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SnowOwl August 2004


Clear Cutting:
The removal of the entire standing crop of trees. In practice, may refer to exploitation that leaves much not saleable material standing (e.g. a commercial clear-cutting).

Clear-cut in the Mattole- MAXXAM's property.


Myth: Logging our watersheds is only done to improve water quality.

Truth: Logging increases erosion, run-off and silt in our reservoirs which inevitably degrades water quality. Logging is done because the bureaucrats in charge of it want to keep their jobs.

Freshwater Creek
Devastation site just 20 feet away from "Jerry" - the tree Remedy sat in for 361 days.
Photo courtesy of SACRED.

Myth: Logging reduces fire hazard.

Truth: Logging leaves cut-over areas with slash open to the direct sun which dry out and increase fire hazard.

Myth: Old growth rainforests are full of sick, diseased and decadent trees. A young forest is more healthy.

Truth: Old growth rainforests are healthy ecosystems which have evolved over thousands of years to be more resistant to insects and disease. They are naturally regenerating, with trees of all different ages. Decaying wood retains water and supports new life. The needles of big, old trees filter water and their roots hold soils in place. A young even-aged forest which follows clear-cutting is much more prone to fire, insects, disease and erosion.


Photograph from Olympic National Forest, 1997
Mary Pax Lenney, Center for Remote Sensing, Boston University.
Myth: Salvage logging is needed after forest fires to aid ecosystem recovery.

Truth: No, it is not. In fact, salvage, and the road building, cat skidding, and log removal it involves increase erosion, reduce habitat for wildlife, and fragment what wild lands we have left. In fact, fire suppression (bulldozed fire lanes and backburns) in combination with salvage are the greatest threat to North Americas remaining wilderness. Forest fires are a natural part of our ecosystem and contribute to the health of our forests. Fires should be suppressed only in tourist and rural interface areas.


Myth: Logging is needed to create jobs and save the economy.

Truth: Sustainable logging is required to truly create the economy that provides jobs long-term. Studies in the Pacific Northwest have shown that, acre-for-acre, ancient forest systems provide more economic benefit and jobs left standing than cut down.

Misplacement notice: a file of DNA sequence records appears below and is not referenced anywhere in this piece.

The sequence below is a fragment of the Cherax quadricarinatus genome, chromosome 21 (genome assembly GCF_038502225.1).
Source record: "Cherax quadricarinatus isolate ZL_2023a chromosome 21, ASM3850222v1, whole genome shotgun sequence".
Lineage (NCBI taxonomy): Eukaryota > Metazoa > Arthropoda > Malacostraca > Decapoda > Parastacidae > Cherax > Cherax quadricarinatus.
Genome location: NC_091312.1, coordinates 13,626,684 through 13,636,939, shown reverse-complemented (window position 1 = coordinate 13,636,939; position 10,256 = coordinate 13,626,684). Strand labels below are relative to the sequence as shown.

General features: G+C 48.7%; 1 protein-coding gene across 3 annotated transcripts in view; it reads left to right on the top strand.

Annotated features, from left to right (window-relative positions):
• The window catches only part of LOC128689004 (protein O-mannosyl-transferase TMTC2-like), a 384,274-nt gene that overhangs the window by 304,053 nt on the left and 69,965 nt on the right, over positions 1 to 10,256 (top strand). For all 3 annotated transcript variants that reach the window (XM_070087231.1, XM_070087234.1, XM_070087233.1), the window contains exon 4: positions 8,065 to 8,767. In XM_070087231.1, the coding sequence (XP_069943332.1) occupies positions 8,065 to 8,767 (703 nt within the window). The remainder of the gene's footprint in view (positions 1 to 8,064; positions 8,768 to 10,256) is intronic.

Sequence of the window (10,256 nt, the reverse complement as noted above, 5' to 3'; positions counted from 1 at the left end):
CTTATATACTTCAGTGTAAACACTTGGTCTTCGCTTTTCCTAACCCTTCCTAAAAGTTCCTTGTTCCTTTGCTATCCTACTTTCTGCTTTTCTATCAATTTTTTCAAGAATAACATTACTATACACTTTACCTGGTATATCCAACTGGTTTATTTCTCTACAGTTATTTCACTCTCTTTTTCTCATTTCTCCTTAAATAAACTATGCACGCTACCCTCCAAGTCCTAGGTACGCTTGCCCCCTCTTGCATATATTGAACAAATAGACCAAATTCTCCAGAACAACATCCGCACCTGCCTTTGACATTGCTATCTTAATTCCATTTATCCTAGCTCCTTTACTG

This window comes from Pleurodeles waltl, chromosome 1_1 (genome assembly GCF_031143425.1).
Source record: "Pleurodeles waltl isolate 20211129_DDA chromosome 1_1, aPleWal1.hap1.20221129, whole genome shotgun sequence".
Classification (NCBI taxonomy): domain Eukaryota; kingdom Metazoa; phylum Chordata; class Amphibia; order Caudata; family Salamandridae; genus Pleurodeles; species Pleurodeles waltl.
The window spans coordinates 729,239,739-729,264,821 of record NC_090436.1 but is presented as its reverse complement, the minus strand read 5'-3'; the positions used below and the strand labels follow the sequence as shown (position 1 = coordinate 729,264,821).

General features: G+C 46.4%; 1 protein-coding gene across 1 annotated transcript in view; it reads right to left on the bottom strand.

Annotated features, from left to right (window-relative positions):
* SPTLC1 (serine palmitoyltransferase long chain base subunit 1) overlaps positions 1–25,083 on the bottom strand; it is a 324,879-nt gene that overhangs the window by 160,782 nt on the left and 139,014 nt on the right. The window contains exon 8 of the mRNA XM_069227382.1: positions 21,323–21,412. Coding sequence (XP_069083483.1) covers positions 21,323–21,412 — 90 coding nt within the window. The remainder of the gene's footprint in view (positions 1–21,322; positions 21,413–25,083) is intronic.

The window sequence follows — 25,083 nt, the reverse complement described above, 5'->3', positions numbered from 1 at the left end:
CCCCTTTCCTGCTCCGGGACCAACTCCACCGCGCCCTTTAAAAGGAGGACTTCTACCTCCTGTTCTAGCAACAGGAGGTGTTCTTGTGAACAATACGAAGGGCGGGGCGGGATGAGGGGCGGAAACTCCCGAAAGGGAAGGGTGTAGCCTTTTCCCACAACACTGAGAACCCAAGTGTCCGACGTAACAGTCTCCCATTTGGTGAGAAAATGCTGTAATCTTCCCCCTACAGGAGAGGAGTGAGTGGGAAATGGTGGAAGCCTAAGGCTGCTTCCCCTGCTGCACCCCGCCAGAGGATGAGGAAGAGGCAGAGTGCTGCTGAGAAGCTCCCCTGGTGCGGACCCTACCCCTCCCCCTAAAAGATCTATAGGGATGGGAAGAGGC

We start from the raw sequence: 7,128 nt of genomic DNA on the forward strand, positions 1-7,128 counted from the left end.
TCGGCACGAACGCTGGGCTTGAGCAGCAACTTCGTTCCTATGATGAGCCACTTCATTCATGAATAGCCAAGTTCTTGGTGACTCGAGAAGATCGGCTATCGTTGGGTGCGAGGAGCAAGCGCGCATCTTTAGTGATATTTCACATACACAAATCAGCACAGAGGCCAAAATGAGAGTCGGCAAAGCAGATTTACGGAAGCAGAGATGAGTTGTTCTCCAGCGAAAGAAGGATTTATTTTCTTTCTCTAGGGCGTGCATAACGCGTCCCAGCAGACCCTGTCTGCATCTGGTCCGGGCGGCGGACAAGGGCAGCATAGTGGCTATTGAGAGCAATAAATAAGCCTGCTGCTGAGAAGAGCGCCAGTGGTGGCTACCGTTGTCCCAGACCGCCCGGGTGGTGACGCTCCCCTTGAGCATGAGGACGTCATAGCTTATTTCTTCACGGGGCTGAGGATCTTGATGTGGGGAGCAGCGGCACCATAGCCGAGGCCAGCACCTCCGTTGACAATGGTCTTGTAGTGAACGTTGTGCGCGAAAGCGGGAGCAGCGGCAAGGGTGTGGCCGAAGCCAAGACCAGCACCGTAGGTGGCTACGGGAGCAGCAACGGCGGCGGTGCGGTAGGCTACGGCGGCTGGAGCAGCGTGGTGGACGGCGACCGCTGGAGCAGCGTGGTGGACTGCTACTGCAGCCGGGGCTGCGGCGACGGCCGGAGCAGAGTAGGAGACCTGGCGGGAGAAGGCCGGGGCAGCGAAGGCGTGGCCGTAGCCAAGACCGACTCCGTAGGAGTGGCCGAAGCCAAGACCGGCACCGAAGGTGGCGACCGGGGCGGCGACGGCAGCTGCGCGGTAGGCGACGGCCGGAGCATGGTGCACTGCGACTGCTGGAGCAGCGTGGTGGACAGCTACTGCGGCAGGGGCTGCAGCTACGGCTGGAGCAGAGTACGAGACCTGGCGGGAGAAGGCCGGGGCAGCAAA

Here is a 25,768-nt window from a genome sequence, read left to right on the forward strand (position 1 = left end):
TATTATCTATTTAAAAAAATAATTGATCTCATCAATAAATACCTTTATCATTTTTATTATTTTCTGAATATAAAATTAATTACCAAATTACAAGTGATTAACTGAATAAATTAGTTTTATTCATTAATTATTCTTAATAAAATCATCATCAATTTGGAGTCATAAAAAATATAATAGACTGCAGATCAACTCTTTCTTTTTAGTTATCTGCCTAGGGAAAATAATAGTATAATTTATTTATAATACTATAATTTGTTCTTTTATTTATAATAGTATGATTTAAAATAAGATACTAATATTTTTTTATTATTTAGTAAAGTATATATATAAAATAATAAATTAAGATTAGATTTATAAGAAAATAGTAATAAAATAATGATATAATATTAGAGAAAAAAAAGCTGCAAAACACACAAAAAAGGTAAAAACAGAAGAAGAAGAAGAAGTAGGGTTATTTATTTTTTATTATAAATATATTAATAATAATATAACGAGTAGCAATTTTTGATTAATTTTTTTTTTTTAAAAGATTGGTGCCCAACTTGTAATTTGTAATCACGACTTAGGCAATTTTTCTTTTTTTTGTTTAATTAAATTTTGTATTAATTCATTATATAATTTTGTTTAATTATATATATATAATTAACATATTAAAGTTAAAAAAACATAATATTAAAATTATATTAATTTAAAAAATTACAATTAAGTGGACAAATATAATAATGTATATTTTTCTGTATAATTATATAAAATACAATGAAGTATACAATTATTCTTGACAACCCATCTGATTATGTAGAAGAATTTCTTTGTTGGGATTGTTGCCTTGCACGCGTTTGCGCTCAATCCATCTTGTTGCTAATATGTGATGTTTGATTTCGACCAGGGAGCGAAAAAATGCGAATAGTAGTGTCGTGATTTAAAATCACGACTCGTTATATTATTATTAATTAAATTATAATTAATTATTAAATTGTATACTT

Myth: Timber is needed to build homes

Truth: More timber is most emphatically not needed to build homes. Homes can be built from many renewable materials which are available at a lower cost, with desirable building attributes and with less fire hazard.

A clear-cut area on Routes 6 and 15 toward Rockwood, Maine
Photo: Marny Ashburne
Throughout the entire region, forests were cleared at a rate of about 0.54 percent of the total area per year. To put that in perspective, natural disturbance in Northern Forest ecosystems creates large openings at a rate of much less than 0.25 percent per year.

Clearing rates were highest in Maine because of:

A higher concentration of industrial landowners (who were the most likely to make widespread use of clear-cutting).

Extensive salvage harvesting during a severe spruce budworm epidemic, which killed large areas of spruce-fir forest between the early 1970s and the mid 1980s.

The more gentle topography, which allows more extensive use of mechanized harvesting equipment.


There continues today to be a concern about forest management practices on both federally held and private and industrial lands. To many recreational users of national forests and to conservationists, the U.S. Forest Service has been more interested in timber sales than in managing the forestland for wildlife habitat and human recreation.